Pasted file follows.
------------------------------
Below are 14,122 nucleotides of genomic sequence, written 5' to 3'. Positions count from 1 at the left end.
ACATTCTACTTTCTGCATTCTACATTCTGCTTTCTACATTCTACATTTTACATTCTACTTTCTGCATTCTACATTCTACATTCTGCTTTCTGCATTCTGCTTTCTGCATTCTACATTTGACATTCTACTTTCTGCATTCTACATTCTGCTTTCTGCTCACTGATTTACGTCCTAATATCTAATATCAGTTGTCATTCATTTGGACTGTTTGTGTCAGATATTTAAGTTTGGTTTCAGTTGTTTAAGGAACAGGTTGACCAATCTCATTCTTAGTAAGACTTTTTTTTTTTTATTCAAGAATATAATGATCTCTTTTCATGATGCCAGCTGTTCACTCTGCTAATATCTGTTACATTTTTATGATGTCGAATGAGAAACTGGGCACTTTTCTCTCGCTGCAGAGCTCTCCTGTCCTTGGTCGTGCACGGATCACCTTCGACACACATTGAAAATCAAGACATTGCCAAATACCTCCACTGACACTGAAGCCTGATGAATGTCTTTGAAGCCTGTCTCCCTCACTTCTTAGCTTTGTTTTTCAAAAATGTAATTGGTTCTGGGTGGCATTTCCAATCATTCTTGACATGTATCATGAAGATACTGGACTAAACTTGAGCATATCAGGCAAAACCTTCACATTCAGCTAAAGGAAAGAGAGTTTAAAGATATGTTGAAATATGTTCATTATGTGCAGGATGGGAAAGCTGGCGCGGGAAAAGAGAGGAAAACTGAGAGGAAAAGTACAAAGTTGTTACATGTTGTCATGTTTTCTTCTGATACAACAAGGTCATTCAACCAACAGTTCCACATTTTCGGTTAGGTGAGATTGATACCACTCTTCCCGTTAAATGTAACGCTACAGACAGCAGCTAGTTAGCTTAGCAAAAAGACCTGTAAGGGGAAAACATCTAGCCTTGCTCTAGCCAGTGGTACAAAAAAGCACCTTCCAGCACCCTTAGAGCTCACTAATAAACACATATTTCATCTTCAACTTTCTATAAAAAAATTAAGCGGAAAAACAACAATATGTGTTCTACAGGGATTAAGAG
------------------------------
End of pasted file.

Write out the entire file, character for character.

Below are 14,122 nucleotides of genomic sequence, written 5' to 3'. Positions count from 1 at the left end.
ACATTCTACTTTCTGCATTCTACATTCTGCTTTCTACATTCTACATTTTACATTCTACTTTCTGCATTCTACATTCTACATTCTGCTTTCTGCATTCTGCTTTCTGCATTCTACATTTGACATTCTACTTTCTGCATTCTACATTCTGCTTTCTGCTCACTGATTTACGTCCTAATATCTAATATCAGTTGTCATTCATTTGGACTGTTTGTGTCAGATATTTAAGTTTGGTTTCAGTTGTTTAAGGAACAGGTTGACCAATCTCATTCTTAGTAAGACTTTTTTTTTTTTATTCAAGAATATAATGATCTCTTTTCATGATGCCAGCTGTTCACTCTGCTAATATCTGTTACATTTTTATGATGTCGAATGAGAAACTGGGCACTTTTCTCTCGCTGCAGAGCTCTCCTGTCCTTGGTCGTGCACGGATCACCTTCGACACACATTGAAAATCAAGACATTGCCAAATACCTCCACTGACACTGAAGCCTGATGAATGTCTTTGAAGCCTGTCTCCCTCACTTCTTAGCTTTGTTTTTCAAAAATGTAATTGGTTCTGGGTGGCATTTCCAATCATTCTTGACATGTATCATGAAGATACTGGACTAAACTTGAGCATATCAGGCAAAACCTTCACATTCAGCTAAAGGAAAGAGAGTTTAAAGATATGTTGAAATATGTTCATTATGTGCAGGATGGGAAAGCTGGCGCGGGAAAAGAGAGGAAAACTGAGAGGAAAAGTACAAAGTTGTTACATGTTGTCATGTTTTCTTCTGATACAACAAGGTCATTCAACCAACAGTTCCACATTTTCGGTTAGGTGAGATTGATACCACTCTTCCCGTTAAATGTAACGCTACAGACAGCAGCTAGTTAGCTTAGCAAAAAGACCTGTAAGGGGAAAACATCTAGCCTTGCTCTAGCCAGTGGTACAAAAAAGCACCTTCCAGCACCCTTAGAGCTCACTAATAAACACATATTTCATCTTCAACTTTCTATAAAAAAATTAAGCGGAAAAACAACAATATGTGTTCTACAGGGATTAAGAG